U.s. Teen Swims Nearly A Mile Faster Than Many People Could Walk It
The Blaze - Today, 05:36 AM
Iv8888 Melts Down Another Gun – This Time A Gen 3 Glock
Firearms Blog - Today, 05:15 AM
At SHOT this year, HK USA president Wayne Weber announced that a new striker fired pistol was in development. The mystery has been revealed as the VP9 pistol; The gun seems to borrow quite a lot from the P30 pistol and looks a bit like a Walther
MSRP is $719, so a street price of $650 can be expected.
Report based on story by Ashley Brugnone, CMP Writer/Editor
Would you like to learn AR marksmanship under the tutelage of world-class USAMU team members? Then consider attending the Civilian Marksmanship Program’s Rifle Small Arms Firing School (SAFS), held Wednesday, July 16-17, during the National Rifle and Pistol Matches at historic Camp Perry. SAFS courses have been conducted at the National Matches since 1918. Hundreds of rifle participants are expected this year.
The Viridian C5Lis small. It was designed to fit under the barrel of subcompact pistols. There’s not a lot of real-estate down there. The C5L is so small that it looks a bit undersized on a Glock 19, but it isn’t. While most lights will barely fit under the 19′s barrel, the C5L has extra room.
The housing on the C5L is made of aluminum. The attachment points are polymer. The C5L comes with multiple sizes, so it can be fitted exactly to almost any gun. A simple knurled bolt secure the light to the rail. Simply crank it down with a flat-head screwdriver and you’re good to go.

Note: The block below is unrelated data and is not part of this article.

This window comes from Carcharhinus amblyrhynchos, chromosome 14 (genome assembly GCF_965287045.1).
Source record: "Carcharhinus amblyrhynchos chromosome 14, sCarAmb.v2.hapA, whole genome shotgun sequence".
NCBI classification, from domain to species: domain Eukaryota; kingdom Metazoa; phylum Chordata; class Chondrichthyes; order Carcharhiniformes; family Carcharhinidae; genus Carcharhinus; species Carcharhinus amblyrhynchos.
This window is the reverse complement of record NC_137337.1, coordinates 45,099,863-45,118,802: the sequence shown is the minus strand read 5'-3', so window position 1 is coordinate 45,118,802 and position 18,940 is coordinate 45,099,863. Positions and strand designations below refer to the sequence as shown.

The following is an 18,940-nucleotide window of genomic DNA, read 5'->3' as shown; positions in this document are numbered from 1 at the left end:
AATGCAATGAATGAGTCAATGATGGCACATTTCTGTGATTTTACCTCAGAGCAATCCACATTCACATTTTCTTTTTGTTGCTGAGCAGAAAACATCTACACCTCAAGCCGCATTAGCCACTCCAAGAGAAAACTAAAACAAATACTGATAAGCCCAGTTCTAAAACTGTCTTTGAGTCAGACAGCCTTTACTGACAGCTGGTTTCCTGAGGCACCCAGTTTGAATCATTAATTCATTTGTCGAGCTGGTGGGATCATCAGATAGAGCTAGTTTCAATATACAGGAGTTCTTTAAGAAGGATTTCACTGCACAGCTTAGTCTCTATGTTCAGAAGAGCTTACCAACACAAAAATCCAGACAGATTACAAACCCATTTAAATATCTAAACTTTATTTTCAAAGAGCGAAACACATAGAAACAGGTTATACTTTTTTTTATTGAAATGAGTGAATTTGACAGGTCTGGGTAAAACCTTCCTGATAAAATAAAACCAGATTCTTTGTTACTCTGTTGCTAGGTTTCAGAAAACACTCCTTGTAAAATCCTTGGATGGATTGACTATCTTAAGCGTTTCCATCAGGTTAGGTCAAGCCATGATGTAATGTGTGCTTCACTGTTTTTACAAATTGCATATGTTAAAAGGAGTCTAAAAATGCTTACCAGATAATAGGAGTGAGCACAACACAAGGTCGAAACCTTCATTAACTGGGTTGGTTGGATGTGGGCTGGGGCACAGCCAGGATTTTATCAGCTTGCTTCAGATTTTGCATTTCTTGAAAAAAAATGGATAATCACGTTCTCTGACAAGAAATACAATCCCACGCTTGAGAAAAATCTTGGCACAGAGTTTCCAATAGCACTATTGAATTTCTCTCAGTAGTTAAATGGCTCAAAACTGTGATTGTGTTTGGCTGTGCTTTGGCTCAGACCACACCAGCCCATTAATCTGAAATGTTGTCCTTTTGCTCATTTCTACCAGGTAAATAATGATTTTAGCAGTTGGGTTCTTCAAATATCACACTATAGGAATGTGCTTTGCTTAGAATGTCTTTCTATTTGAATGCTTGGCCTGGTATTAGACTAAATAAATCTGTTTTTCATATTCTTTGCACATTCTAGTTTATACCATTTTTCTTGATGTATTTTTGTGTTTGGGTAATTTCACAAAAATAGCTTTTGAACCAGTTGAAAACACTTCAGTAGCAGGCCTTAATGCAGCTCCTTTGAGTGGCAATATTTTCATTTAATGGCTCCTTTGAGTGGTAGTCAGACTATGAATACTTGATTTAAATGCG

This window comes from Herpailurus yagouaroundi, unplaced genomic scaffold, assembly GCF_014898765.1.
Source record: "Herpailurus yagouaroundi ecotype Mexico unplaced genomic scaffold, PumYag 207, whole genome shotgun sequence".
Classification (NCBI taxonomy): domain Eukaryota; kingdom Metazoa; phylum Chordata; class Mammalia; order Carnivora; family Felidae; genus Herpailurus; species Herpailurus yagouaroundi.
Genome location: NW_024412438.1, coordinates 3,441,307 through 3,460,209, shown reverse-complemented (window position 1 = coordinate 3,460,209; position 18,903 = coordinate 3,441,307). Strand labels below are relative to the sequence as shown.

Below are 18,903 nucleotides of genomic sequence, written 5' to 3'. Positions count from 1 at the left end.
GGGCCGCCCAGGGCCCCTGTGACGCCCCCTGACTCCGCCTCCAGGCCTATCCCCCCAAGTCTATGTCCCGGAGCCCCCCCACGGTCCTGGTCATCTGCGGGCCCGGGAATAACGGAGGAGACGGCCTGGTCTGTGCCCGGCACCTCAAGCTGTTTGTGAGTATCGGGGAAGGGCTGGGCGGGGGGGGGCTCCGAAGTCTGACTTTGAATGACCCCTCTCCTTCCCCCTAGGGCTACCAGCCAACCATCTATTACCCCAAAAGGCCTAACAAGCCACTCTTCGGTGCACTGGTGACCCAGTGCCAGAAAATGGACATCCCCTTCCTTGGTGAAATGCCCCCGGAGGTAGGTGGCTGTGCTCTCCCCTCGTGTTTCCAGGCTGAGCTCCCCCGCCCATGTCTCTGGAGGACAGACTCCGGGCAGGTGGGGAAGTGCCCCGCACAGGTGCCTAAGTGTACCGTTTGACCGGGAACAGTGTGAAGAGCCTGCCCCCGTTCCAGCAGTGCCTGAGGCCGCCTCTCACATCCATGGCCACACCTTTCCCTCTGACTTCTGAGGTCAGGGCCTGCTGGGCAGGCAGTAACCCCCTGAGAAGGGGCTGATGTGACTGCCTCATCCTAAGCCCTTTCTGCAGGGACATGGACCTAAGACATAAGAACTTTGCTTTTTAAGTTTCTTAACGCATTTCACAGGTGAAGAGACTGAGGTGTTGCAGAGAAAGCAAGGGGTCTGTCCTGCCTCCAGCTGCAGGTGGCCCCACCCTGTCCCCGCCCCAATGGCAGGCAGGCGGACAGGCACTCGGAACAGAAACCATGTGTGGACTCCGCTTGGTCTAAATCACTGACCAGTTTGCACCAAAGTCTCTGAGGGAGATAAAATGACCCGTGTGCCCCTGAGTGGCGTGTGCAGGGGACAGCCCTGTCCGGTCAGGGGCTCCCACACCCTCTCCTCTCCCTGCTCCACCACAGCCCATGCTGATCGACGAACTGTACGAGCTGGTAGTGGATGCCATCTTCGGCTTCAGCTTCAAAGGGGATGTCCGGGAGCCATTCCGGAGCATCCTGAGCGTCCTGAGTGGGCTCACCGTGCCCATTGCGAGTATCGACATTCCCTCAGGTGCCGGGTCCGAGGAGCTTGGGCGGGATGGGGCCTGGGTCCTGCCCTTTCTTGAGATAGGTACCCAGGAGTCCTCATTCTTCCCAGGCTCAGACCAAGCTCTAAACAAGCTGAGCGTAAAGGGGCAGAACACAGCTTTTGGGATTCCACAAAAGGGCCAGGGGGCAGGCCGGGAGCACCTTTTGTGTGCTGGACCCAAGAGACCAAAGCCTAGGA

When you start researching buffer springs for an AR15 you run across sever different springs, and buffers. The other thing that you run across is other AR15 owners telling you that you are trying to fix a problem that doesn’t exist. In reality, they are correct. The traditional buffer system works as designed. But there is one thing that many AR15 owners do complain about, the infamous “cheese grater” noise when shooting.
A simply incredible time-lapse video, released just in time for Veteran's Day, has captured the transformation of a homeless United States Army veteran.
Taurus has released a new 9mm carbine onto the US market, which prompts the question: why do people buy 9mm carbines?
As I see it, the interest in this type of gun comes from two main groups: folks with tactical reasoning in mind, and purely recreational shooters. For the former, 9mm carbines offer magazine compatibility with a service pistol, and allow greater range and accuracy than that pistol while still being within the confines of a small cartridge.
Polymer framed pistols. The market is full of them. They’re inexpensive to produce and easy to use. Most are designed for defensive use, though some have genuine tactical potential. Yet there are so many available. How can you begin to tell them apart?
The fallback for most of us is hands-on-experience, but the company’s reputation is almost as influential (and more so for some). There’s Ruger’s blue-collar constituency. Smith & Wesson leveraged their revolvers’ reputations to earn their loyal M&P fans. Springfield Armory’s XD line has a devoted following, but nothing to compare to the rabidity of Glock owners.